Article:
It disturbs me greatly to read Pet Pig Breeders advertising “backyard pigs” how they can all of a sudden change a “farm animal’s status into a “backyard pet.” If that’s the case, then why aren’t sheep, cows and horses being encouraged to become backyard pets?? Sheep, horses and cows make great pets but you don’t see them being advertised as backyard pets, so why does the poor pig get singled out from this group of farm animals?? Money hungry breeders perhaps, trying to make a quick buck??

The minimum space recommended for your pig is at least one acre or a pen the area of a tennis court or bigger with some access to grass. Pigs need space and graze on grass just as cows, sheep and horses do.

Pigs will defecate and urinate in the same area, usually far away from where they eat, drink and sleep. If you are planning on keeping your piglet outside, shelter is required such as a large dog kennel. They require shade areas from the sun and shelter from wind and rain. Straw or hay is recommended for their bedding, because they usually like to burrow into it to sleep. Other bedding materials can be used but avoid dusty materials.

It is suggested that you build a run or holding area in which you can catch the pig, treat it or lock it away if necessary. If the run has a cement floor, don’t leave the pig on it for long periods of time. They can develop disabilities in their legs, which can lead to permanent problems. Sows squat to urinate and may slip if the surface is wet. Remember they like to defecate and urinate away from rest areas.

If you have a pet pig that lives in your backyard, please remember it has some special needs. If you keep your pig confined for too long in a small pen with out access to other areas or paddocks, it could affect its health.


Secure fencing, including electric fencing, is important and usually a successful way of keep pigs from entering other properties, vineyards, orchards or nearby roads, unless you want them to consume any excess fruit, veggies etc… Pigs are intelligent and learn where their boundaries are quickly.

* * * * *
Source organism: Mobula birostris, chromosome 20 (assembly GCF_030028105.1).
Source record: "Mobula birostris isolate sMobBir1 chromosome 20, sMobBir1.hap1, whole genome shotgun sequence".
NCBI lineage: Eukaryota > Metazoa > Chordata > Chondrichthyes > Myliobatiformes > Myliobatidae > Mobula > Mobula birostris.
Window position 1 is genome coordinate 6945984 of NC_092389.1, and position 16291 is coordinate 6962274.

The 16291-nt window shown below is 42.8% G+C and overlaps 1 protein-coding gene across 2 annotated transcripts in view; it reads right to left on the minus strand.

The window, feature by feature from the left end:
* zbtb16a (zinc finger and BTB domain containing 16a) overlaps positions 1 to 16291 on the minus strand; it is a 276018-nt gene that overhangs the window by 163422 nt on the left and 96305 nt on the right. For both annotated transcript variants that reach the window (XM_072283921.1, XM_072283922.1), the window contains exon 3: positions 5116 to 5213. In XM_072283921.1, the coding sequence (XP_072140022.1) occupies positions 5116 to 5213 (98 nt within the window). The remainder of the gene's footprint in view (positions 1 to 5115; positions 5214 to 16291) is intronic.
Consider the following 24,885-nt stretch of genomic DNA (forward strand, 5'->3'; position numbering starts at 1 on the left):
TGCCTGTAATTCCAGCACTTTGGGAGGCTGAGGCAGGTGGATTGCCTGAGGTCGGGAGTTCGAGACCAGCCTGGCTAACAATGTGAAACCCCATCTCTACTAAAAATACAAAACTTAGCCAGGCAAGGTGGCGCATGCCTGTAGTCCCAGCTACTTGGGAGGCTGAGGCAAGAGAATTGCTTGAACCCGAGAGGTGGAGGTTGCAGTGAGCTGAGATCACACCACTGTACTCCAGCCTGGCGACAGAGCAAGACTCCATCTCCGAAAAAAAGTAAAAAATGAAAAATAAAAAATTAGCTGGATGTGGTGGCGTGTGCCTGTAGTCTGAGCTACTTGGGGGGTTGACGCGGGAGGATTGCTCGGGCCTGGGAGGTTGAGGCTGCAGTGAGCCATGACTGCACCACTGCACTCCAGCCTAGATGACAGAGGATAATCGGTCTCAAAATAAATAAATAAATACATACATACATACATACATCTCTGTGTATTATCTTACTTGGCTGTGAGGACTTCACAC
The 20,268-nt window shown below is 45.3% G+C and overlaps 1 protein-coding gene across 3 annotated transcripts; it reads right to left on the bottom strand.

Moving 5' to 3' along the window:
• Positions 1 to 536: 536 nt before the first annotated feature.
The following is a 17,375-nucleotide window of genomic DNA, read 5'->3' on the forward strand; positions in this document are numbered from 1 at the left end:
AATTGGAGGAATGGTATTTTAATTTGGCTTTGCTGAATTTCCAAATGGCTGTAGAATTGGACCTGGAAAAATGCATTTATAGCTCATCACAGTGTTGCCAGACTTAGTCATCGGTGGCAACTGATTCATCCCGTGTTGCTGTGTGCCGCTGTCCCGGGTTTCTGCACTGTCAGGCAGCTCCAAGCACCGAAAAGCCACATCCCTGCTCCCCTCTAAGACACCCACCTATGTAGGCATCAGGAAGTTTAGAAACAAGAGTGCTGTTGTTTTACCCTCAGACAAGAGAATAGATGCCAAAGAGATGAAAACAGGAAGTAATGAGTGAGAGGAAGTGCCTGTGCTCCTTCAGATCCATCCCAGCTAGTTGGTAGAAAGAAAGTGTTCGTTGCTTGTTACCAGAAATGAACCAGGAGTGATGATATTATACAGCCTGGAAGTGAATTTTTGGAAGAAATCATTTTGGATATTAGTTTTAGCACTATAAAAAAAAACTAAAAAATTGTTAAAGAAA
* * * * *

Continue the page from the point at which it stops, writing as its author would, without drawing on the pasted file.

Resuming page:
Pigs can jump, but don’t generally jump high. A 900 mm high fence will easily keep your pig in. Pool fencing makes a good enclosure.

There is special pig fencing or pig wire available, strained tightly to star posts or wooden posts at approximately 2 metre intervals makes an excellent enclosure.

If you choose to use chicken wire or other materials, make sure your pig's snout can’t get stuck, caught or injured in it. Pigs being curious animals will dig and try and find a way to escape.

Pigs & Mud

Pigs don‘t sweat because they don’t have sweat glands. On hot days pigs love to wallow in mud to cool their bodies. You’ve heard the term “Happy As A Pig In Mud”. They are truly at their happiest when wallowing. Your pig may dig its own hole in the ground to cool down.

Five or more centimetres below ground level is cooler than at ground level. Mud also keeps them free from external parasites and protects their skin from sunburn. Pigs generally don’t like deep water or swimming. An alternative to wallowing is providing a cool area such as a shed with good ventilation.